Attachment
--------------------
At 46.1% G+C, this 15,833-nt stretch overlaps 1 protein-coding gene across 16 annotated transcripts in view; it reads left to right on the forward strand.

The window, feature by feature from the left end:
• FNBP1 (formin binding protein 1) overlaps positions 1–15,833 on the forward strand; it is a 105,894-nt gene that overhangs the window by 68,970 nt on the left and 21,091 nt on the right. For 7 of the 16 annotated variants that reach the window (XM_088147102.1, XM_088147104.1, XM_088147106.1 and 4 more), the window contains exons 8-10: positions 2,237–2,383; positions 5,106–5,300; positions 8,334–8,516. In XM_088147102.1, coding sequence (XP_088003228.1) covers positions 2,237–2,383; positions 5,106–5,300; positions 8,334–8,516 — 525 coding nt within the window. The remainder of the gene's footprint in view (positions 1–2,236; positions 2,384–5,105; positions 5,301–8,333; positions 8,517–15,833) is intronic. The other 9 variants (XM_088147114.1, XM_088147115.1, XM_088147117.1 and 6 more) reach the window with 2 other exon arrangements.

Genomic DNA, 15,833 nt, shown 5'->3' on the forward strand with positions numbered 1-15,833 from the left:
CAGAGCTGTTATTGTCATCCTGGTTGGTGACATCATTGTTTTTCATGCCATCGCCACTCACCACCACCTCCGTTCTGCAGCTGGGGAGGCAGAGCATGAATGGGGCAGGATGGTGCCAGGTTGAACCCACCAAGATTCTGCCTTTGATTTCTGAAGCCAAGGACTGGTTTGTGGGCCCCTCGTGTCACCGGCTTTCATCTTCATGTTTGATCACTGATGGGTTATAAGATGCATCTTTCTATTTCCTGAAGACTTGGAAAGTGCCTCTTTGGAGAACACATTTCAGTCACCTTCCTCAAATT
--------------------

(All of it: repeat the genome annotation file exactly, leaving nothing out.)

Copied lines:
At 46.1% G+C, this 15,833-nt stretch overlaps 1 protein-coding gene across 16 annotated transcripts in view; it reads left to right on the forward strand.

The window, feature by feature from the left end:
• FNBP1 (formin binding protein 1) overlaps positions 1–15,833 on the forward strand; it is a 105,894-nt gene that overhangs the window by 68,970 nt on the left and 21,091 nt on the right. For 7 of the 16 annotated variants that reach the window (XM_088147102.1, XM_088147104.1, XM_088147106.1 and 4 more), the window contains exons 8-10: positions 2,237–2,383; positions 5,106–5,300; positions 8,334–8,516. In XM_088147102.1, coding sequence (XP_088003228.1) covers positions 2,237–2,383; positions 5,106–5,300; positions 8,334–8,516 — 525 coding nt within the window. The remainder of the gene's footprint in view (positions 1–2,236; positions 2,384–5,105; positions 5,301–8,333; positions 8,517–15,833) is intronic. The other 9 variants (XM_088147114.1, XM_088147115.1, XM_088147117.1 and 6 more) reach the window with 2 other exon arrangements.

Genomic DNA, 15,833 nt, shown 5'->3' on the forward strand with positions numbered 1-15,833 from the left:
CAGAGCTGTTATTGTCATCCTGGTTGGTGACATCATTGTTTTTCATGCCATCGCCACTCACCACCACCTCCGTTCTGCAGCTGGGGAGGCAGAGCATGAATGGGGCAGGATGGTGCCAGGTTGAACCCACCAAGATTCTGCCTTTGATTTCTGAAGCCAAGGACTGGTTTGTGGGCCCCTCGTGTCACCGGCTTTCATCTTCATGTTTGATCACTGATGGGTTATAAGATGCATCTTTCTATTTCCTGAAGACTTGGAAAGTGCCTCTTTGGAGAACACATTTCAGTCACCTTCCTCAAATT